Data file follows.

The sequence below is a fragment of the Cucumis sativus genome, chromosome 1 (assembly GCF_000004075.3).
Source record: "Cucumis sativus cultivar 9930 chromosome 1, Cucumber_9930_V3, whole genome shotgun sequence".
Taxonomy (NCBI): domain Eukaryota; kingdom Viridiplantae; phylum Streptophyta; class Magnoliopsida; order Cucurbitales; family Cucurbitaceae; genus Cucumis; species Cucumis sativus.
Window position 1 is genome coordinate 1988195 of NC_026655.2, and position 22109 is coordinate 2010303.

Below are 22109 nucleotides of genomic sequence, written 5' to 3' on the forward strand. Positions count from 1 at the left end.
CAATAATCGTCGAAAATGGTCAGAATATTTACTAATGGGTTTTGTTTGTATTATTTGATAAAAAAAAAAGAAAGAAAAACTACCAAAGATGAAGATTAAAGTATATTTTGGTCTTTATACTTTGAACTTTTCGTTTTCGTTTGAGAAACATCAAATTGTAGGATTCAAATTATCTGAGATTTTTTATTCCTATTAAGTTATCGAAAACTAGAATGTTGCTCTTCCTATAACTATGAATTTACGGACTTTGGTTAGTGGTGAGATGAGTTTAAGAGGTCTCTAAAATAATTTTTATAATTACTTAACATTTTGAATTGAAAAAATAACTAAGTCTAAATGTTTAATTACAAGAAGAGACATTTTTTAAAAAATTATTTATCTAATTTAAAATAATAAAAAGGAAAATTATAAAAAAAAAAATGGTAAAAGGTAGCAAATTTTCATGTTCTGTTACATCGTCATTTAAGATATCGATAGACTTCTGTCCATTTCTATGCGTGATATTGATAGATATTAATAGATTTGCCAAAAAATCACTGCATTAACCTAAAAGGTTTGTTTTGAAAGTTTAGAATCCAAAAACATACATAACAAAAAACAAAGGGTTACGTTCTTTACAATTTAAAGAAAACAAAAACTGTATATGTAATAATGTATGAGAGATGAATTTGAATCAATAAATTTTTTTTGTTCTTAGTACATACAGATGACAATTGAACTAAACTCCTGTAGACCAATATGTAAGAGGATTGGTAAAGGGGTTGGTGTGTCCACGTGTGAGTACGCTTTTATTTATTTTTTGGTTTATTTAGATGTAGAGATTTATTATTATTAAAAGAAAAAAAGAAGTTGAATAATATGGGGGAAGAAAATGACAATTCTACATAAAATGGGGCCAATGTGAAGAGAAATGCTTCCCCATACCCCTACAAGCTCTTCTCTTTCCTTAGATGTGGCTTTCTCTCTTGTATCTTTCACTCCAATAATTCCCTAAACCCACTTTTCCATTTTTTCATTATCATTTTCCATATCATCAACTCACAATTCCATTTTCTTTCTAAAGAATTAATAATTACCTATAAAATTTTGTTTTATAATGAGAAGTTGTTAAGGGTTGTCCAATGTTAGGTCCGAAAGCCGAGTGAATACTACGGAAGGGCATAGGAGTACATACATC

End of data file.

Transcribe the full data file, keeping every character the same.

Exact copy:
The sequence below is a fragment of the Cucumis sativus genome, chromosome 1 (assembly GCF_000004075.3).
Source record: "Cucumis sativus cultivar 9930 chromosome 1, Cucumber_9930_V3, whole genome shotgun sequence".
Taxonomy (NCBI): domain Eukaryota; kingdom Viridiplantae; phylum Streptophyta; class Magnoliopsida; order Cucurbitales; family Cucurbitaceae; genus Cucumis; species Cucumis sativus.
Window position 1 is genome coordinate 1988195 of NC_026655.2, and position 22109 is coordinate 2010303.

Below are 22109 nucleotides of genomic sequence, written 5' to 3' on the forward strand. Positions count from 1 at the left end.
CAATAATCGTCGAAAATGGTCAGAATATTTACTAATGGGTTTTGTTTGTATTATTTGATAAAAAAAAAAGAAAGAAAAACTACCAAAGATGAAGATTAAAGTATATTTTGGTCTTTATACTTTGAACTTTTCGTTTTCGTTTGAGAAACATCAAATTGTAGGATTCAAATTATCTGAGATTTTTTATTCCTATTAAGTTATCGAAAACTAGAATGTTGCTCTTCCTATAACTATGAATTTACGGACTTTGGTTAGTGGTGAGATGAGTTTAAGAGGTCTCTAAAATAATTTTTATAATTACTTAACATTTTGAATTGAAAAAATAACTAAGTCTAAATGTTTAATTACAAGAAGAGACATTTTTTAAAAAATTATTTATCTAATTTAAAATAATAAAAAGGAAAATTATAAAAAAAAAAATGGTAAAAGGTAGCAAATTTTCATGTTCTGTTACATCGTCATTTAAGATATCGATAGACTTCTGTCCATTTCTATGCGTGATATTGATAGATATTAATAGATTTGCCAAAAAATCACTGCATTAACCTAAAAGGTTTGTTTTGAAAGTTTAGAATCCAAAAACATACATAACAAAAAACAAAGGGTTACGTTCTTTACAATTTAAAGAAAACAAAAACTGTATATGTAATAATGTATGAGAGATGAATTTGAATCAATAAATTTTTTTTGTTCTTAGTACATACAGATGACAATTGAACTAAACTCCTGTAGACCAATATGTAAGAGGATTGGTAAAGGGGTTGGTGTGTCCACGTGTGAGTACGCTTTTATTTATTTTTTGGTTTATTTAGATGTAGAGATTTATTATTATTAAAAGAAAAAAAGAAGTTGAATAATATGGGGGAAGAAAATGACAATTCTACATAAAATGGGGCCAATGTGAAGAGAAATGCTTCCCCATACCCCTACAAGCTCTTCTCTTTCCTTAGATGTGGCTTTCTCTCTTGTATCTTTCACTCCAATAATTCCCTAAACCCACTTTTCCATTTTTTCATTATCATTTTCCATATCATCAACTCACAATTCCATTTTCTTTCTAAAGAATTAATAATTACCTATAAAATTTTGTTTTATAATGAGAAGTTGTTAAGGGTTGTCCAATGTTAGGTCCGAAAGCCGAGTGAATACTACGGAAGGGCATAGGAGTACATACATC